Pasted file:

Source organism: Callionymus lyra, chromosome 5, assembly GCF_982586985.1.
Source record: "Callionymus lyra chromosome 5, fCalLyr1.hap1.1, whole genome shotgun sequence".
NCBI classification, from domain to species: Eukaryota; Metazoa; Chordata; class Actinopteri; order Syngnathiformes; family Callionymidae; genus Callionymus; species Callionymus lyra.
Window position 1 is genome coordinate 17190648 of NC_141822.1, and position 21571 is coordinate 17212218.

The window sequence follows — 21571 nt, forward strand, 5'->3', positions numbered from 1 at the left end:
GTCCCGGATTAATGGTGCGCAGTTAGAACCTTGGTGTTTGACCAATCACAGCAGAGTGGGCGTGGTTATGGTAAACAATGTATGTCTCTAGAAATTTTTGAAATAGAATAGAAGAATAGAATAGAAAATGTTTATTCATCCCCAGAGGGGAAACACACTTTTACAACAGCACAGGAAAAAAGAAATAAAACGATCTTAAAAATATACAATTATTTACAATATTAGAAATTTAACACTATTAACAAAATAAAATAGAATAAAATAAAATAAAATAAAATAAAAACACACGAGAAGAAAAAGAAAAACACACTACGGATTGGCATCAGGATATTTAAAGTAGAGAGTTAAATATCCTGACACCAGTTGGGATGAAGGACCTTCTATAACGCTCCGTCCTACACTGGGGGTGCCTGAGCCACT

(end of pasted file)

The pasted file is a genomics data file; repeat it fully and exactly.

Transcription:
Source organism: Callionymus lyra, chromosome 5, assembly GCF_982586985.1.
Source record: "Callionymus lyra chromosome 5, fCalLyr1.hap1.1, whole genome shotgun sequence".
NCBI classification, from domain to species: Eukaryota; Metazoa; Chordata; class Actinopteri; order Syngnathiformes; family Callionymidae; genus Callionymus; species Callionymus lyra.
Window position 1 is genome coordinate 17190648 of NC_141822.1, and position 21571 is coordinate 17212218.

The window sequence follows — 21571 nt, forward strand, 5'->3', positions numbered from 1 at the left end:
GTCCCGGATTAATGGTGCGCAGTTAGAACCTTGGTGTTTGACCAATCACAGCAGAGTGGGCGTGGTTATGGTAAACAATGTATGTCTCTAGAAATTTTTGAAATAGAATAGAAGAATAGAATAGAAAATGTTTATTCATCCCCAGAGGGGAAACACACTTTTACAACAGCACAGGAAAAAAGAAATAAAACGATCTTAAAAATATACAATTATTTACAATATTAGAAATTTAACACTATTAACAAAATAAAATAGAATAAAATAAAATAAAATAAAATAAAAACACACGAGAAGAAAAAGAAAAACACACTACGGATTGGCATCAGGATATTTAAAGTAGAGAGTTAAATATCCTGACACCAGTTGGGATGAAGGACCTTCTATAACGCTCCGTCCTACACTGGGGGTGCCTGAGCCACT